• Bitcoin can be thought of as an asset class

Gradually, investment/banking firms have embraced this newest of investment derivative – on demand from clients and one assumes to keep their clients happy, as well as to invest for their own Treasury accounts. And, probably even more importantly, for the blockchain ledger applications underlying transactions.

Some financial institutions have been slower to embrace this new, new thing. It isn’t just about the cryptocurrency itself, it is the regulation, risk insurance, capital funding and compliance costs that every financial institution must maintain to meet central banking requirements.

We all know that such compliance regulations are: KYC, AML, FATCA, CRS, and more that are rigorously required for every financial institution account holder. How to handle that anonymity? What controls should be in place? How, what and who has responsibility for protocol and execution of these new transaction procedures?

According to Reuters last week, one global firm has banned customers from buying or exchange of products (stock) related to or referencing the performance of virtual currencies.

While the acceptance of the cryptocurrency trend is still mixed, bitcoin and its competitors are probably here to stay. After all, one can now purchase a Tesla with bitcoin, and hundreds of other items, including pizza and some unmentionables, according to the New York Times.

So, if the whole idea of an intangible coin that is traded between anonymous participants is almost beyond comprehension to you, here are some even more interesting concepts.

Losing (or forgetting) your password to your anonymous bitcoin transactions and your purse that stores your bitcoin assets, means possible devastation. No way to go back, recreate, or trace such a transaction – not like calling your local banker and asking for duplicate proof of a trade.

But what happens when you can’t tap that wealth because you forgot the password to your digital wallet?

Stefan Thomas, a German-born programmer living in San Francisco, has two guesses left to figure out a password that is worth, as of this week, about $220 million.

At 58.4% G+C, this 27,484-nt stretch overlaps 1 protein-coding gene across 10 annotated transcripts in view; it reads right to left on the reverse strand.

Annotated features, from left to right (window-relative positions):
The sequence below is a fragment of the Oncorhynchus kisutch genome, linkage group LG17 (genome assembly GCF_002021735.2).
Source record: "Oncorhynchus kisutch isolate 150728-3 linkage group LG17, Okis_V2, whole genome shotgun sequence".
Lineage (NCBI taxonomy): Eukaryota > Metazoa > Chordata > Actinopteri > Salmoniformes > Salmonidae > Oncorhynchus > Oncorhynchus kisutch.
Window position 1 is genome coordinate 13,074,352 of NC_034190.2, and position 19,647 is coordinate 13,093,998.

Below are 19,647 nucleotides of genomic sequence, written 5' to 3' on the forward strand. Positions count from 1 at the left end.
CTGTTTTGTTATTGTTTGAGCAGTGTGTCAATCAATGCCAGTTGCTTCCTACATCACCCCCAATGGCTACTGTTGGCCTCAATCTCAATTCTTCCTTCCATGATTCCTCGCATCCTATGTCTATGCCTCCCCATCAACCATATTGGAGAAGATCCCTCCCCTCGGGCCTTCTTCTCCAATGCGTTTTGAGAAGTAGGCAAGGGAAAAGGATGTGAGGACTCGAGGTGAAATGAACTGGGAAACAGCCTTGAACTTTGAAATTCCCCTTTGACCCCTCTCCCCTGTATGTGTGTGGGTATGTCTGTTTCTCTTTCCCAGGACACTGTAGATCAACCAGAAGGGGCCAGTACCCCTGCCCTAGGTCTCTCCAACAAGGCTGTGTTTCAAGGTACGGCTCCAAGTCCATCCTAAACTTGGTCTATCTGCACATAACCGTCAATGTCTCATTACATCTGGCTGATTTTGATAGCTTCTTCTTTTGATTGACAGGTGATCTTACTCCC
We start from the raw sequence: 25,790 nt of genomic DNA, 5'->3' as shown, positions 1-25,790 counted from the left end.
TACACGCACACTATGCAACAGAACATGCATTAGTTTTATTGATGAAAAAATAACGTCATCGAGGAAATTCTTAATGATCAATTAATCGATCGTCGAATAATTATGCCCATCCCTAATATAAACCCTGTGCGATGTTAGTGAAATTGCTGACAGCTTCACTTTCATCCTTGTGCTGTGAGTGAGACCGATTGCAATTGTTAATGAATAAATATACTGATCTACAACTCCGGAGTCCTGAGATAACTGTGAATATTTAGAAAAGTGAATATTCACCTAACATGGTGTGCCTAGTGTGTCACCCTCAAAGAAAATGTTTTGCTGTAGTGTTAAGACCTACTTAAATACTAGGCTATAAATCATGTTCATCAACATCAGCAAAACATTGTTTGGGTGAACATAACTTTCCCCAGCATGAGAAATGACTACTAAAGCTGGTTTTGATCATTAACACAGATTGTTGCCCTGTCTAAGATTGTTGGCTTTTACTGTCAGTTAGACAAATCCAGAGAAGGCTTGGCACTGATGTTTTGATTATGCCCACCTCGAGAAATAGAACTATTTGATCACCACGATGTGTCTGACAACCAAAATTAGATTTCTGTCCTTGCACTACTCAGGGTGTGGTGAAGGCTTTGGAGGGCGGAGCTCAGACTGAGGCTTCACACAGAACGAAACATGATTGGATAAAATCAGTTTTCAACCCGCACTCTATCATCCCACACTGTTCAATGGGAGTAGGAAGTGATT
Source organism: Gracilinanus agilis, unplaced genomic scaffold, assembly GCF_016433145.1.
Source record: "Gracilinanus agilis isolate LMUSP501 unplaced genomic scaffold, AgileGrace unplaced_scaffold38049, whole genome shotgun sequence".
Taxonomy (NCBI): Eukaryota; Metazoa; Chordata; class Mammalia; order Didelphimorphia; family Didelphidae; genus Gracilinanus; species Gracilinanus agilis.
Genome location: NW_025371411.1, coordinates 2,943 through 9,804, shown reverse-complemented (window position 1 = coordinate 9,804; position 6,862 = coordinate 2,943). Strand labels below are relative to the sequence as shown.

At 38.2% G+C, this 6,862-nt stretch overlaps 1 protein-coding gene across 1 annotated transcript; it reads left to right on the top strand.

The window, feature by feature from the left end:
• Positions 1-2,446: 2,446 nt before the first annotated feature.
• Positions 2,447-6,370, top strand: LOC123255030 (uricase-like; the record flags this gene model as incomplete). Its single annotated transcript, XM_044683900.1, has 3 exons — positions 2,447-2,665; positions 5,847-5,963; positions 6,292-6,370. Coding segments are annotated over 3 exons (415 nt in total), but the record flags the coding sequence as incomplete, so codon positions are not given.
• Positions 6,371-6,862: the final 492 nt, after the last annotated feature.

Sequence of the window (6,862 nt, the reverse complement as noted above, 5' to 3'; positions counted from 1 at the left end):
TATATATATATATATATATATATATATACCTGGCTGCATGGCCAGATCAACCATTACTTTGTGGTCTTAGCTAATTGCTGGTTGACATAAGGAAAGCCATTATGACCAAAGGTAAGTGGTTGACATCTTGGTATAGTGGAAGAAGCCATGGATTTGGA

Buying or selling in a transaction, means that the recipient of the bitcoin should (or must) cash in the bitcoin as soon as possible to preserve the value agreed upon in the outside transaction.

Oh, well, one can only feel bad for this person. While, most of us won’t or don’t have to worry about such a desperate situation, the lesson is another truly stark reminder to keep your passwords listed and available – to find!

Echoing another comment of last week.

Is it money madness or the wave of the future? Stay tuned for more crypto next month.


“Bitcoin and blockchain explained,” https://medium.com/bitcoin-blockchain-explained

“Coinbase’s Whipsaw Debut Takes It Past $100 Billion, Then Back”, Crystal Tse, Katie Roof, and Olga Kharif, https://tinyurl.com/ak43je7x

“Bitcoin ATMs are coming to a gas station near you,“ Imani Moise, Anna Irrera, Reuters, https://tinyurl.com/4k4f37jb

“What Can You Actually Buy With Bitcoin?” Jacob Bernstein, New York Times, February 3, 2021

“Lost Passwords Lock Millionaires Out of Their Bitcoin Fortunes,” Nathaniel Popper, New York Times, January 12, 2021.

Martha Harris Myron, CPA JSM, a native Bermudian, is the author of The Bermuda Islander Financial Planning Primers https://www.royalgazette.com/bermuda-islander/, international financial consultant to the Olderhood Group Bermuda, and financial columnist to The Royal Gazette, Bermuda. All Proceeds from these articles are donated to the Salvation Army, Bermuda. Contact: martha@pondstraddler.com

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Published April 17, 2021 at 8:00 am (Updated April 19, 2021 at 9:45 am)

Coinbase trading debut fuels interest in cryptocurrencies